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Dave Vreeland joined Jumpstart earlier this spring, and the team there has expressed their excitement at having him in the office. In short, he knows business, he knows entrepreneurship, he knows finance, and he knows healthcare.

Dave first talks us through his personal progression from biology major to healthcare consultant and successful founder. Then, the meat of the conversation about where the healthcare system is today and where it’s heading.

“Healthcare is not where most industries were at the time relative to technology.” Healthcare, the idea was, needs help figuring out the tech side. And so, Dave co-founded a tech-focused consulting practice (Cumberland Consulting Group) that works with healthcare and life science companies.

Which did very well, but brought up a great lesson: know your thing. Do your thing. Dave’s thing was small businesses, and he felt that Cumberland — then at around 400 people, had grown to a point where his services weren’t as valuable to the business. And so he moved on. We should all take note.

He also noted that the same drivers that prompted him to found Cumberland in 2004 are the same today, but “in a different mode.” Systems are automated, but healthcare is just now where most industries were twenty years ago and we’re on the verge of significant disruption. To have a say in that, within in a small business, he joined up with Jumpstart Foundry.

Where are we headed in the next decade? First, bankrupcy. The healthcare system is moving us towards, or really deeper in, insolvency. So change will happen if for no other reason that it has to. It’s also, he suggests, much harder to control than other unfunded liabilities like social security.

What are we going to do? Dave thinks the “circus” (don’t really need quotes around that, do we?) around the current political situation is just another indication that the solution will not come from the federal government.” Additionally, it probably won’t come from the “longstanding embedded interests in the current system.” Or payers, for that matter. And probably not hospitals.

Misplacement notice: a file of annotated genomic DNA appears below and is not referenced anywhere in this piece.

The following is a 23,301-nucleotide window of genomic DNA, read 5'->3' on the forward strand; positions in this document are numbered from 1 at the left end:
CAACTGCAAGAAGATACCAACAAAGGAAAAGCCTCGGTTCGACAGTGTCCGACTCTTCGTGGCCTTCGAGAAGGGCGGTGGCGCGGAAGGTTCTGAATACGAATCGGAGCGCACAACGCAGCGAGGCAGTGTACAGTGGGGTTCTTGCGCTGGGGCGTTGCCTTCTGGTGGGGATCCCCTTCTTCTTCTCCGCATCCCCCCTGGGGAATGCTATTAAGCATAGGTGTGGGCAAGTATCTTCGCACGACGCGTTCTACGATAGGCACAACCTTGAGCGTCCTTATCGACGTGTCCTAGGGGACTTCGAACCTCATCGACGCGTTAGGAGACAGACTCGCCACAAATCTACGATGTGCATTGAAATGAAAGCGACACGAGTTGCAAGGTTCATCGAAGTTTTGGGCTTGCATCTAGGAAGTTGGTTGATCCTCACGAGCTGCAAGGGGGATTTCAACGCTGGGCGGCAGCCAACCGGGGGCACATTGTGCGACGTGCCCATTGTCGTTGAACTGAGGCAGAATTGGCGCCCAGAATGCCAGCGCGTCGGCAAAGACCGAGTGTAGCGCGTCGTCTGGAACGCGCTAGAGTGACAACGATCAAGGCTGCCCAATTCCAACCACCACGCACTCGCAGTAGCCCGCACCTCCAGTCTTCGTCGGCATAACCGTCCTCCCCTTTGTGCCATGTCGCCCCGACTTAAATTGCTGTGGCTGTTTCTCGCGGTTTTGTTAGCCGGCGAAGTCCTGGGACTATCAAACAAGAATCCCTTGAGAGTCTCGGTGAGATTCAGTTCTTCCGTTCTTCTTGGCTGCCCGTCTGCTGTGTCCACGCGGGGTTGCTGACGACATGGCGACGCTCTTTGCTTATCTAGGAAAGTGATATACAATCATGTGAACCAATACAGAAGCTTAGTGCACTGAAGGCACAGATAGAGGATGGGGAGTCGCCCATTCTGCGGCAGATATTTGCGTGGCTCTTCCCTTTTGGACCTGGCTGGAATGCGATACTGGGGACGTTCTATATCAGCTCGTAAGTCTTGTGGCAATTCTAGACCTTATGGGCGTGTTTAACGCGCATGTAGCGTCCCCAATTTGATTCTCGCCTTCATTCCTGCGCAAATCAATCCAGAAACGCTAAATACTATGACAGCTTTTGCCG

Instead, “it is ripe for disruption by technology and new approaches to services. And that’s where we’re going to see shifts, so the $4 trillion we spend on healthcare will be substantially less.” It’ll be a “frustrated technologist” who sees a new way to put the pieces together. Like so many industries and tide changes in history, it’ll come from — literally or figuratively — a garage and a napkin sketch.

One more question then, where does Dave see his role? Simply, in getting those ideas and innovations that will disrupt the industry to market. And to do that, he joined Jumpstart where that’s the goal. He also mentioned the area where he’d start: primary care. If someone can come in and build the technology infrastructure, withstand the losses and put in the upfront costs (billions, he says), we could see an Amazon change the way healthcare is delivered. Amazon Prime for wellness visits, and drone delivery for prescriptions. The fact that those ideas seem obvious rather than futuristic show just how right Dave is in saying that technology in healthcare…has a ways to go. And that’s why it’s exciting that he and many others are spending their careers moving it forward.

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